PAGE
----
Channel Islands National Marine Sanctuary
Tiny Instruments Help Locate Shipwrecks
Marine scientists and researchers working in the national marine sanctuaries are always looking for new and better ways to improve our understanding of the ocean world. Their efforts and the application of improved technology, leads to more effective ways to make necessary management decisions that enhance the future of the sanctuaries and of our maritime cultural heritage. And sometimes, the biggest strides in science and exploration come from the tiniest of instruments.
Click here for a video demonstrating this underwater work. (Photo credit: Robert V. Schwemmer, Channel Islands National Marine Sanctuary)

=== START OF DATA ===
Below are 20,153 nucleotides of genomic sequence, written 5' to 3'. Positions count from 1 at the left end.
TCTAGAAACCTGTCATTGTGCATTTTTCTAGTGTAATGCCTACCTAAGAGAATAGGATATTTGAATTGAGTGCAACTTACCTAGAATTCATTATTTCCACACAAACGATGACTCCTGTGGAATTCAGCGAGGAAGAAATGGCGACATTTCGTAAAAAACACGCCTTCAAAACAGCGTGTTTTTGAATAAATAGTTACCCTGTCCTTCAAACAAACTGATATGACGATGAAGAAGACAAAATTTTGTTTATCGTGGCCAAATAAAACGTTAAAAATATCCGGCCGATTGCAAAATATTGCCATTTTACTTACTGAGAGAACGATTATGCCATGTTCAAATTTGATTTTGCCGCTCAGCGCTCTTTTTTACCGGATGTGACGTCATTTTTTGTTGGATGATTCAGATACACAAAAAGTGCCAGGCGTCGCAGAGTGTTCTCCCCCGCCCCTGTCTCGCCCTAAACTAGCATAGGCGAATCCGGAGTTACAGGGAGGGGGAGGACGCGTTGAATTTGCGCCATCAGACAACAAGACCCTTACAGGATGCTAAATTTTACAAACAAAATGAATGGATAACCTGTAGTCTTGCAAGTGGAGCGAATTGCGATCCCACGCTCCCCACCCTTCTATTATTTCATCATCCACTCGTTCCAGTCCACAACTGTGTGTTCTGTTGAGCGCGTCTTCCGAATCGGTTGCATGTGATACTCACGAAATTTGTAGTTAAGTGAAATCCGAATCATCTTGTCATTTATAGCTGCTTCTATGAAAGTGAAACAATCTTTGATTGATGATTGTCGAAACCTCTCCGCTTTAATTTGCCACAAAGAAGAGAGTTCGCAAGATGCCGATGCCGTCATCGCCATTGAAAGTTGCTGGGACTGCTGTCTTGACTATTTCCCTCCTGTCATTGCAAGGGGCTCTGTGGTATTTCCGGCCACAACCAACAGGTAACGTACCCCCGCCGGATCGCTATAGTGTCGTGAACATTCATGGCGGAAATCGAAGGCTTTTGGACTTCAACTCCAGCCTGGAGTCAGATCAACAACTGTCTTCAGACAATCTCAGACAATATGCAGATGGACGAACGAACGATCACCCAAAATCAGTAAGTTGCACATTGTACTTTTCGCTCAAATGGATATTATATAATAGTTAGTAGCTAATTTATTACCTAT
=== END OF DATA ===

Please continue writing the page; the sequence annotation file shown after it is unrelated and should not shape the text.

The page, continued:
One example of the many uses of advanced technology occurred last year in the Channel Islands National Marine Sanctuary. Working with the Channel Islands National Park and Coastal Maritime Archaeology Resources, scientists from the California sanctuary installed eight datums over a five-day mission that will improve accurate measurements for recording current positions of submerged artifacts.
These 1-inch, non-ferrous posts were installed at the shipwreck sites of the Winfield Scott and Aggi in the sanctuary. The shipwreck sites offers a unique opportunity to study mid nineteenth-century ship construction and propulsion design. Each datum will serve as a reference point for conducting archaeological research and for establishing permanent camera positions for recording still and videotape documentation of major artifacts. The datums will establish a baseline of information that archaeologists can use for evaluating human and environmental impacts on Channel Island shipwreck sites.
Please visit the Channel Islands shipwreck database to learn why the vessels wrecked and the fate of their passengers.